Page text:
Ehsan Fazili & M Aamir Khan, Tribune News Service
Srinagar, June 25. A shrine devoted to Sufi saint Shaikh Syed Abdul Qadir Jeelani, known as Pir Dastageer Sahab, in the old city area of Srinagar was damaged in a fire today. The blaze triggered clashes that left 20 persons, including 10 policemen, injured. The cause of the fire was not immediately known.
The original shrine of the 11th century saint revered worldwide is in Baghdad. Pir Dastageer Sahab did not visit the Valley, but his holy relics (a strand of hair from his beard and a skull cap) were brought here by an Afghan traveller in 1806. The relics and a hand-written copy of the Quran were safe, said shrine caretaker Mir Syed Khalid Hassan Jeelani.
The shrine at Khanyar, known as Dastageer Sahab, caught fire around 6.20 am. The traditional architectural structure, made mostly of timber, was engulfed in flames in no time and a part of it was destroyed, sources said. Twenty-five fire tenders were pressed into service, but eyewitnesses alleged that all were not filled with water, which delayed operations and resulted in the shrine being reduced to ashes. Even as authorities were trying to look for causes of the fire, tension gripped the summer capital of Jammu and Kashmir.
Blaming the authorities for the “late action” in tackling the fire, angry residents resorted to stone-pelting in the old city areas in the vicinity of the shrine.
A mob tried to attack the Khanyar police station, but police fired tear gas shells and resorted to a cane-charge. The situation was under control, a police spokesman said.
A shutdown was observed to mourn the incident in the old city areas, Lal Chowk and adjoining areas besides Sarai Bala, where another shrine of Dastageer Sahab is located.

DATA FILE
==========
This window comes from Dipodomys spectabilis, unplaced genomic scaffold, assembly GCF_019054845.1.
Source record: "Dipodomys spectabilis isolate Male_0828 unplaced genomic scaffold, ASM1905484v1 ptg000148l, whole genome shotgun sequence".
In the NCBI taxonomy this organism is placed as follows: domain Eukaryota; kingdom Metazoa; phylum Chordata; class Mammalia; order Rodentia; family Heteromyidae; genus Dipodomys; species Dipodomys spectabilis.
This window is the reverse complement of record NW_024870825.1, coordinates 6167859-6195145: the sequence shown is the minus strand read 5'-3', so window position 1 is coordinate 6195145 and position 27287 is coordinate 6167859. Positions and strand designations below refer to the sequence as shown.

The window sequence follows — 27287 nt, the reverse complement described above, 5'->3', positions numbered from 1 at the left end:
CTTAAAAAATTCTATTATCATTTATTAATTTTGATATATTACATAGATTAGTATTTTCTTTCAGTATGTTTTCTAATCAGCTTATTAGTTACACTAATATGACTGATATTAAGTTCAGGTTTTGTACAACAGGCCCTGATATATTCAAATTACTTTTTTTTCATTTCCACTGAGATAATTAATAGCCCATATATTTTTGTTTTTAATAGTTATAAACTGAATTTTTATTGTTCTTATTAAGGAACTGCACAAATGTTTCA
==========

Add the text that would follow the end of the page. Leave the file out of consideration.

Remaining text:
Divisional Commissioner, Kashmir, Asghar Samoon would probe the fire, while the State Muslim Wakf Board that looks after shrines and mosques would start its reconstruction immediately.
Governor N N Vohra expressed deep sadness over the damage caused by fire to the historical shrine. Expressing relief that the holy relics were safe, he hoped that work would begin soon to restore the revered shrine to its pristine glory.
Chief Minister Omar Abdullah, also chairman of the State Muslim Wakf Board, expressed grief and sadness over the incident.
He appealed to the people to maintain calm.
Minister for Rural Development, Law and Parliamentary Affairs, Ali Mohammad Sagar, who represents Khanyar locality where the shrine is located, termed the fire incident as tragic.
Appealing to people to not pay heed to rumours, he said the shrine was damaged to a great extent, but the holy relics and copy of the Quran were safe as these were kept in a fireproof vault. Sagar said the Divisional Commissioner, Kashmir, had been asked to “probe the incident within days”.
On reports of stone-pelting in the area following the incident, Sagar said that sentiments of the people were associated with the shrine. He said 25 fire tenders were pressed into service to douse the flames. “There is a firefighting mechanism… we are trying our best, but there are lapses at places,” Sagar said, in reply to a question on the complaints of “slow pace” of preventive measures.
Several separatist and religious organisations called for a bandh tomorrow to mourn the incident while Karwan-i-Islami, a conglomerate of 42 religious organisations, called for a two-day shutdown.